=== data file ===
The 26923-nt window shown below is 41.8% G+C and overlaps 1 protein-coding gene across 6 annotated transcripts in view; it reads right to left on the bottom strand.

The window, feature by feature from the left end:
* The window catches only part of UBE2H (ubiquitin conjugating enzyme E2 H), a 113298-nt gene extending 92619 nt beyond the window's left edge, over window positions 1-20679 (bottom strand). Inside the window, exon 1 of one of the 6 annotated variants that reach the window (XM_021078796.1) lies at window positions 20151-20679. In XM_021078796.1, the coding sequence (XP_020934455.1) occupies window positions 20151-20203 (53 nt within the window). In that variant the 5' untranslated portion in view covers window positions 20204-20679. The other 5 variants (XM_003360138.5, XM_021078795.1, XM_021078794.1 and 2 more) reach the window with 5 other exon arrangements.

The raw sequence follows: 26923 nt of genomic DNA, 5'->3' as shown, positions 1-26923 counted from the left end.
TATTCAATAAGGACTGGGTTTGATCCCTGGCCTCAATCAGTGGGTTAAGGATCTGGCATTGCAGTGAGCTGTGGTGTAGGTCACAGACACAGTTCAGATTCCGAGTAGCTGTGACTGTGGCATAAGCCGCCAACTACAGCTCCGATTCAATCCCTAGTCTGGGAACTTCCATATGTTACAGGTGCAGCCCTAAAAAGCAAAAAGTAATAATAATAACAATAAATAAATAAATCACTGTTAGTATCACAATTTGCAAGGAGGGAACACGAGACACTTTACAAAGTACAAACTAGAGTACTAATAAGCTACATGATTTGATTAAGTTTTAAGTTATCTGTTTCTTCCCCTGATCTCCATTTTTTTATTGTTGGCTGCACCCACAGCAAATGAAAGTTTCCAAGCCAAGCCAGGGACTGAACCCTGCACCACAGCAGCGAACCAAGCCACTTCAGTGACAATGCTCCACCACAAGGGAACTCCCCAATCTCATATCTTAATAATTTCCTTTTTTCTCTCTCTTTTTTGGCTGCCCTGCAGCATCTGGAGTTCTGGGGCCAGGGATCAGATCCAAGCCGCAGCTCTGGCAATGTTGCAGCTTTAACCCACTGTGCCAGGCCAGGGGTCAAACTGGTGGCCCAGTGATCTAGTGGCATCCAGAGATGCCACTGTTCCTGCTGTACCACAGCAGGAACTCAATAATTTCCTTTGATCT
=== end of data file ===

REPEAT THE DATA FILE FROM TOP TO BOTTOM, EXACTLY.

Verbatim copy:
The 26923-nt window shown below is 41.8% G+C and overlaps 1 protein-coding gene across 6 annotated transcripts in view; it reads right to left on the bottom strand.

The window, feature by feature from the left end:
* The window catches only part of UBE2H (ubiquitin conjugating enzyme E2 H), a 113298-nt gene extending 92619 nt beyond the window's left edge, over window positions 1-20679 (bottom strand). Inside the window, exon 1 of one of the 6 annotated variants that reach the window (XM_021078796.1) lies at window positions 20151-20679. In XM_021078796.1, the coding sequence (XP_020934455.1) occupies window positions 20151-20203 (53 nt within the window). In that variant the 5' untranslated portion in view covers window positions 20204-20679. The other 5 variants (XM_003360138.5, XM_021078795.1, XM_021078794.1 and 2 more) reach the window with 5 other exon arrangements.

The raw sequence follows: 26923 nt of genomic DNA, 5'->3' as shown, positions 1-26923 counted from the left end.
TATTCAATAAGGACTGGGTTTGATCCCTGGCCTCAATCAGTGGGTTAAGGATCTGGCATTGCAGTGAGCTGTGGTGTAGGTCACAGACACAGTTCAGATTCCGAGTAGCTGTGACTGTGGCATAAGCCGCCAACTACAGCTCCGATTCAATCCCTAGTCTGGGAACTTCCATATGTTACAGGTGCAGCCCTAAAAAGCAAAAAGTAATAATAATAACAATAAATAAATAAATCACTGTTAGTATCACAATTTGCAAGGAGGGAACACGAGACACTTTACAAAGTACAAACTAGAGTACTAATAAGCTACATGATTTGATTAAGTTTTAAGTTATCTGTTTCTTCCCCTGATCTCCATTTTTTTATTGTTGGCTGCACCCACAGCAAATGAAAGTTTCCAAGCCAAGCCAGGGACTGAACCCTGCACCACAGCAGCGAACCAAGCCACTTCAGTGACAATGCTCCACCACAAGGGAACTCCCCAATCTCATATCTTAATAATTTCCTTTTTTCTCTCTCTTTTTTGGCTGCCCTGCAGCATCTGGAGTTCTGGGGCCAGGGATCAGATCCAAGCCGCAGCTCTGGCAATGTTGCAGCTTTAACCCACTGTGCCAGGCCAGGGGTCAAACTGGTGGCCCAGTGATCTAGTGGCATCCAGAGATGCCACTGTTCCTGCTGTACCACAGCAGGAACTCAATAATTTCCTTTGATCT